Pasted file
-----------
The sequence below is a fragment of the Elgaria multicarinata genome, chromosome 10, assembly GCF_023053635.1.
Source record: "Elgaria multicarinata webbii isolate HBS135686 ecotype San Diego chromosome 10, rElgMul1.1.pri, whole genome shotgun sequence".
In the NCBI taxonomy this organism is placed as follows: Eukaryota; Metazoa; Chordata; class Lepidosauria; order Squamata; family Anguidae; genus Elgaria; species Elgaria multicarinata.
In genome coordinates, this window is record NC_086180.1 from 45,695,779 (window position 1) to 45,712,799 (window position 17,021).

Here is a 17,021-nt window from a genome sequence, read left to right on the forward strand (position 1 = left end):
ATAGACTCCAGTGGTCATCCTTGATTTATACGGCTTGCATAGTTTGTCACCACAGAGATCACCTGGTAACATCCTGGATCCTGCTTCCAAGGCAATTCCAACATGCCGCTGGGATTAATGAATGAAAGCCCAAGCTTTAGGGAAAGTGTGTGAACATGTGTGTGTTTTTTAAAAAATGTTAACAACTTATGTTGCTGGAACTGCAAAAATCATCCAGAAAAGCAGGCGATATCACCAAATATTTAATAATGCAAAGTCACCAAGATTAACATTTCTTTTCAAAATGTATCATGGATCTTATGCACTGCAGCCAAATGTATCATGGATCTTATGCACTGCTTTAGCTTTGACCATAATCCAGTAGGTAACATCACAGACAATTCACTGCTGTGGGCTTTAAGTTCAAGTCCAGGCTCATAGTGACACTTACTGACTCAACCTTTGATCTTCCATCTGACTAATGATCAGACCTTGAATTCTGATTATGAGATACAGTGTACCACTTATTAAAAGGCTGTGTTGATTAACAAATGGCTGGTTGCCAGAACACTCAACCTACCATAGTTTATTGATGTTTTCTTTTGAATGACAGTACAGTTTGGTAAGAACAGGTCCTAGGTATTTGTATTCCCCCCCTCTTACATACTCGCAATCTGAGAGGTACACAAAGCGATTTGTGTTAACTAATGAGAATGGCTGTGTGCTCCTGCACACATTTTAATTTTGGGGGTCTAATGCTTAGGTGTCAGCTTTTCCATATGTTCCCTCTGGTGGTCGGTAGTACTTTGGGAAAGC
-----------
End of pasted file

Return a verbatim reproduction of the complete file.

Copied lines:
The sequence below is a fragment of the Elgaria multicarinata genome, chromosome 10, assembly GCF_023053635.1.
Source record: "Elgaria multicarinata webbii isolate HBS135686 ecotype San Diego chromosome 10, rElgMul1.1.pri, whole genome shotgun sequence".
In the NCBI taxonomy this organism is placed as follows: Eukaryota; Metazoa; Chordata; class Lepidosauria; order Squamata; family Anguidae; genus Elgaria; species Elgaria multicarinata.
In genome coordinates, this window is record NC_086180.1 from 45,695,779 (window position 1) to 45,712,799 (window position 17,021).

Here is a 17,021-nt window from a genome sequence, read left to right on the forward strand (position 1 = left end):
ATAGACTCCAGTGGTCATCCTTGATTTATACGGCTTGCATAGTTTGTCACCACAGAGATCACCTGGTAACATCCTGGATCCTGCTTCCAAGGCAATTCCAACATGCCGCTGGGATTAATGAATGAAAGCCCAAGCTTTAGGGAAAGTGTGTGAACATGTGTGTGTTTTTTAAAAAATGTTAACAACTTATGTTGCTGGAACTGCAAAAATCATCCAGAAAAGCAGGCGATATCACCAAATATTTAATAATGCAAAGTCACCAAGATTAACATTTCTTTTCAAAATGTATCATGGATCTTATGCACTGCAGCCAAATGTATCATGGATCTTATGCACTGCTTTAGCTTTGACCATAATCCAGTAGGTAACATCACAGACAATTCACTGCTGTGGGCTTTAAGTTCAAGTCCAGGCTCATAGTGACACTTACTGACTCAACCTTTGATCTTCCATCTGACTAATGATCAGACCTTGAATTCTGATTATGAGATACAGTGTACCACTTATTAAAAGGCTGTGTTGATTAACAAATGGCTGGTTGCCAGAACACTCAACCTACCATAGTTTATTGATGTTTTCTTTTGAATGACAGTACAGTTTGGTAAGAACAGGTCCTAGGTATTTGTATTCCCCCCCTCTTACATACTCGCAATCTGAGAGGTACACAAAGCGATTTGTGTTAACTAATGAGAATGGCTGTGTGCTCCTGCACACATTTTAATTTTGGGGGTCTAATGCTTAGGTGTCAGCTTTTCCATATGTTCCCTCTGGTGGTCGGTAGTACTTTGGGAAAGC